CNPS- Yerba Buena Natural History Walks:
We have a bountiful bevy of entertaining and informative walks coming in 2018!
All are welcome (some trips you need to register for but most you don't). We're out there...get out there with us!
Sunday, SEPTEMBER 9, 10AM - noon
FIELD TRIP -Presidio Coastal Bluffs
Leader: Michael Chasse'
The Presidio's coastal bluffs are one of the largest natural areas in San Francisco. Its serpentine soils host several rare and endangered plants, including two extremely rare manzanitas: the Raven's manzanita (Arctostaphylos montana ssp. ravenii) and the Franciscan manzanita (Arctostaphylos franciscana). This hike will explore the Presidio's serpentine bluffs, with a focus on recent efforts to restore rare vegetation communities.
We will meet at the Langdon Ct. Parking Lot. Expect a moderately strenuous 2-hour hike, which will follow the Batteries-to-Bluffs trail southward and loop back to Langdon Ct. along the Coastal Trail.
The hike will be led by Michael Chasse, a biologist for the National Park Service. Michael has been involved with ecological restoration in San Francisco for over 20 years and currently coordinatesnatural areas stewardship and rare plant monitoring for the Golden Gate National Recreation Area.
If there are any questions regarding the hike please contact Hannah at Hannahetokuno@gmail.com
Saturday, OCTOBER 20, 10am to 1pm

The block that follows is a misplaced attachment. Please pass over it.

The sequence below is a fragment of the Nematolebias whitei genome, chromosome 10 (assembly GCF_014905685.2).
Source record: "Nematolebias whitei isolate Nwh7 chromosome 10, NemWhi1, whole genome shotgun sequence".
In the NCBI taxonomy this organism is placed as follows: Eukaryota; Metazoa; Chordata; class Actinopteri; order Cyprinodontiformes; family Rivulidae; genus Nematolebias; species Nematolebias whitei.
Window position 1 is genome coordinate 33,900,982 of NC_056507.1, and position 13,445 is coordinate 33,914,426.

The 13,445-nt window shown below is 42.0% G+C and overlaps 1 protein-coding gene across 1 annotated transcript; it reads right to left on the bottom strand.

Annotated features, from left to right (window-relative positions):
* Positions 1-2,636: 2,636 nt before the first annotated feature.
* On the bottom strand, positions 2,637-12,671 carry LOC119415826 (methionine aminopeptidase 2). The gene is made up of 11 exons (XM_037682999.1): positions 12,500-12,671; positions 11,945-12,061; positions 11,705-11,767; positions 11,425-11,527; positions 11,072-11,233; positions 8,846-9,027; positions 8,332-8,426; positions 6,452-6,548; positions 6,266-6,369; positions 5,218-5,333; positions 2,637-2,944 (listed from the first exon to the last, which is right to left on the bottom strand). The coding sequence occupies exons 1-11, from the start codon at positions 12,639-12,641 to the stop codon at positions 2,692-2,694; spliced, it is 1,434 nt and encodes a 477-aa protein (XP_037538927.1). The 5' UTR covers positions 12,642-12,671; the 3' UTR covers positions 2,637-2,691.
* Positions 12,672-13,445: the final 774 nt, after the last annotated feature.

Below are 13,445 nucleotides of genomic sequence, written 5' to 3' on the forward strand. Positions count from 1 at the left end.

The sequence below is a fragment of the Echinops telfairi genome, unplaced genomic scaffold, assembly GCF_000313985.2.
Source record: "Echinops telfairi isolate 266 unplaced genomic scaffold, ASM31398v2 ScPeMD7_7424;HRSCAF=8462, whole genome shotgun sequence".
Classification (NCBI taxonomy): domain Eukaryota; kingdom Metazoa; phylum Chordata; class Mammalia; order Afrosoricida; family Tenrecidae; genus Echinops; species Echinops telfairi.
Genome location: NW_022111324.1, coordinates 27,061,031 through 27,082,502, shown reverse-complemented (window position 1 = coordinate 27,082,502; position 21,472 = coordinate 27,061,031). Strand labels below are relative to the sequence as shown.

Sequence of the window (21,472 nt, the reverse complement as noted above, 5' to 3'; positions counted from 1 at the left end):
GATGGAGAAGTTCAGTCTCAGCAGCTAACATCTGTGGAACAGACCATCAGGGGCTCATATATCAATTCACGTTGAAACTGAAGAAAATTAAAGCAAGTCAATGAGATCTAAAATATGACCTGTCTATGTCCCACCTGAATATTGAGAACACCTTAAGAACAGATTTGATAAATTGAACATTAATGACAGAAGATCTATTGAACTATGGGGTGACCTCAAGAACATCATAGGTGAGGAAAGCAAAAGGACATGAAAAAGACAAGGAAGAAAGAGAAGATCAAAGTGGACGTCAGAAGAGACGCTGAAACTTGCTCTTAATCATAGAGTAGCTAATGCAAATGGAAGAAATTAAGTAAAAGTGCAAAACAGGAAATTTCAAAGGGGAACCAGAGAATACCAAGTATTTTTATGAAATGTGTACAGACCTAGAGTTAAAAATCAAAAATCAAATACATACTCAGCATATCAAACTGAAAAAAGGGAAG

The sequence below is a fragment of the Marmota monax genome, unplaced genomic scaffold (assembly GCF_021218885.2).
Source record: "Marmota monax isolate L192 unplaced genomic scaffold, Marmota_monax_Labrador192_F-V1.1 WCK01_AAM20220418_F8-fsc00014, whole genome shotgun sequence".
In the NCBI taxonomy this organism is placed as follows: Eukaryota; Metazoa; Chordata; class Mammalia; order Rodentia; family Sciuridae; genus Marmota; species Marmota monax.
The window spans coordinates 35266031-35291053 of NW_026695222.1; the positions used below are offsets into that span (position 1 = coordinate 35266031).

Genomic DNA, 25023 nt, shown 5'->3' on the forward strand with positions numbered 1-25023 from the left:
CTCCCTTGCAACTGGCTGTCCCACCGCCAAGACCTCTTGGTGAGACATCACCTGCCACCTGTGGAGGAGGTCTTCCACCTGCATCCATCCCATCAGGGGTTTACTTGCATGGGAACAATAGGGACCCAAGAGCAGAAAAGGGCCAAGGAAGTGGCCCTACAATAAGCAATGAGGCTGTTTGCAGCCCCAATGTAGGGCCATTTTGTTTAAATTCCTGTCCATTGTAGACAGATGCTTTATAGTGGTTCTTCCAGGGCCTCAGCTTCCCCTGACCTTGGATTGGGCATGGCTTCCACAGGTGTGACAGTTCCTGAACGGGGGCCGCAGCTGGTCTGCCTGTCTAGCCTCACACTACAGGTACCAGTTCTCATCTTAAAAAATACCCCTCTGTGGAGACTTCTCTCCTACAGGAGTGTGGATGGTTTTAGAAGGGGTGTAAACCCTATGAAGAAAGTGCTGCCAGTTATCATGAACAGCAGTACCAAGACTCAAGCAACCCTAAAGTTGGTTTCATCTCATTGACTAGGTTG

FIELD TRIP - San Bruno Mountain: Dairy Ravine-Cable Ravine
Leader: Doug Allshouse
These two north-facing ravines form most of the area above the parking lot opposite the park entrance. Their names allude to dairy ranching and to cables that descend from the communication towers on the summit. The two ravines share similar plant communities that are dotted with eucalyptus plantings threatening endangered butterfly habitat. To explore both ravines we’ll walk the Eucalyptus Loop to the Dairy Ravine and Summit Trails ascending to the mountain’s summit. Then it’s on to Kamchatka Point to see four species in Ericaceae, the Heather family featuring three species that are endemic to San Bruno Mountain. The first two are San Bruno Mountain manzanita (Arctostaphylos imbricata) and a pretty form of bearberry manzanita (A. uva-ursi forma suborbiculata). We’ll see California huckleberry (Vaccinium ovatum), and a pending new endemic species.
There is a $6 entry fee payable at the pay station. Meet at the parking lot on the other side of Guadalupe Canyon Parkway. Turn right at the stop sign just past the kiosk and follow the road under the parkway.
Due to the marine influence the mountain offers box-of-chocolates weather so bring layers. Heavy rain cancels.
Contact Doug at email@example.com, call or text 415-269-9967 if you have questions.